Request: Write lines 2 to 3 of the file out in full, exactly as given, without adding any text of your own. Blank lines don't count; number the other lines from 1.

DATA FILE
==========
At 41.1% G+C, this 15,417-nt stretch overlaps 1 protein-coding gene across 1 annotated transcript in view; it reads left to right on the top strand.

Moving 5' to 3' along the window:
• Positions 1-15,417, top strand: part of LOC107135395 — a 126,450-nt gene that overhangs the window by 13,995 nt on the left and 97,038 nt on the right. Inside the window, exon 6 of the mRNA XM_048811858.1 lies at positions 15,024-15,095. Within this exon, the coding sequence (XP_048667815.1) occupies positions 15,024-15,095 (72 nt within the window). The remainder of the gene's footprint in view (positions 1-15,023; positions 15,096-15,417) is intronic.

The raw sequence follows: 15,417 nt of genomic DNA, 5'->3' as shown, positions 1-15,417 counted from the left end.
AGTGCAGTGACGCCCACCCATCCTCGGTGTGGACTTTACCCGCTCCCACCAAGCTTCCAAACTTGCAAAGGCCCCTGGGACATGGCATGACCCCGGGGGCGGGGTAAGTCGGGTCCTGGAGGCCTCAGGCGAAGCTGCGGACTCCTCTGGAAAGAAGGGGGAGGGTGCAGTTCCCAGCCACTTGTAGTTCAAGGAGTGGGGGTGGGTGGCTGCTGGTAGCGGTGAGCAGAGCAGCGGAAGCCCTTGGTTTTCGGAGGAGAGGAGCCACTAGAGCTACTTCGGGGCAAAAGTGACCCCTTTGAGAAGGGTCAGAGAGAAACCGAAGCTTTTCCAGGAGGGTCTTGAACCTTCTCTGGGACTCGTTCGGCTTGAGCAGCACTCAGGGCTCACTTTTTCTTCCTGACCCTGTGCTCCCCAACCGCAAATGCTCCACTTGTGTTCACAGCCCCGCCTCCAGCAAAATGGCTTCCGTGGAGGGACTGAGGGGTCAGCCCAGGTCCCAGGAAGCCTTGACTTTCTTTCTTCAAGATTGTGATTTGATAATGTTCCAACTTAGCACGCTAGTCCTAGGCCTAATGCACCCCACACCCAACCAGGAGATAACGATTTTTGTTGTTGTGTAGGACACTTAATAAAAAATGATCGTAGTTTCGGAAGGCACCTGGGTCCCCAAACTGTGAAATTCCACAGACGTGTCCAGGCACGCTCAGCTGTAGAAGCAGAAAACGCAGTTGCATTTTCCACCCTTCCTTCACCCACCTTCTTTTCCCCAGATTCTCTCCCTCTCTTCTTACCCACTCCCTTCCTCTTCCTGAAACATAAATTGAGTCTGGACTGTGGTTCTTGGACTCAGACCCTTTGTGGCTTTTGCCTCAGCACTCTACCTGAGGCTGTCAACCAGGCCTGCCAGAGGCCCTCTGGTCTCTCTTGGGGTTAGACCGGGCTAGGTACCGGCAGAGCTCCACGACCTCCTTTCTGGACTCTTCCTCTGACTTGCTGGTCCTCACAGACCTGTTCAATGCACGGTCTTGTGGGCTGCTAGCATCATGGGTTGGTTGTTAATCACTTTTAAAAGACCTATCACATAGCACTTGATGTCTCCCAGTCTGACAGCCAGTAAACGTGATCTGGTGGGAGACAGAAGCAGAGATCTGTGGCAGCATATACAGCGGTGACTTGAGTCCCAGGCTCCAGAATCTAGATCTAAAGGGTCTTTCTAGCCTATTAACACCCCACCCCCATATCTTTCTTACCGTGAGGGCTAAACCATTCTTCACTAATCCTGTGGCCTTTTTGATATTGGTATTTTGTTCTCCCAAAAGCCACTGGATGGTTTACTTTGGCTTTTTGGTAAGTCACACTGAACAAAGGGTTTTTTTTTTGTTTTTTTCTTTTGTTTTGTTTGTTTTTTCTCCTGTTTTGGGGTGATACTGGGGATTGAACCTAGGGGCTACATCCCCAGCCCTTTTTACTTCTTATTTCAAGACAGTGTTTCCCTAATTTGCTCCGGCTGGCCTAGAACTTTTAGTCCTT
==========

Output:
Moving 5' to 3' along the window:
• Positions 1-15,417, top strand: part of LOC107135395 — a 126,450-nt gene that overhangs the window by 13,995 nt on the left and 97,038 nt on the right. Inside the window, exon 6 of the mRNA XM_048811858.1 lies at positions 15,024-15,095. Within this exon, the coding sequence (XP_048667815.1) occupies positions 15,024-15,095 (72 nt within the window). The remainder of the gene's footprint in view (positions 1-15,023; positions 15,096-15,417) is intronic.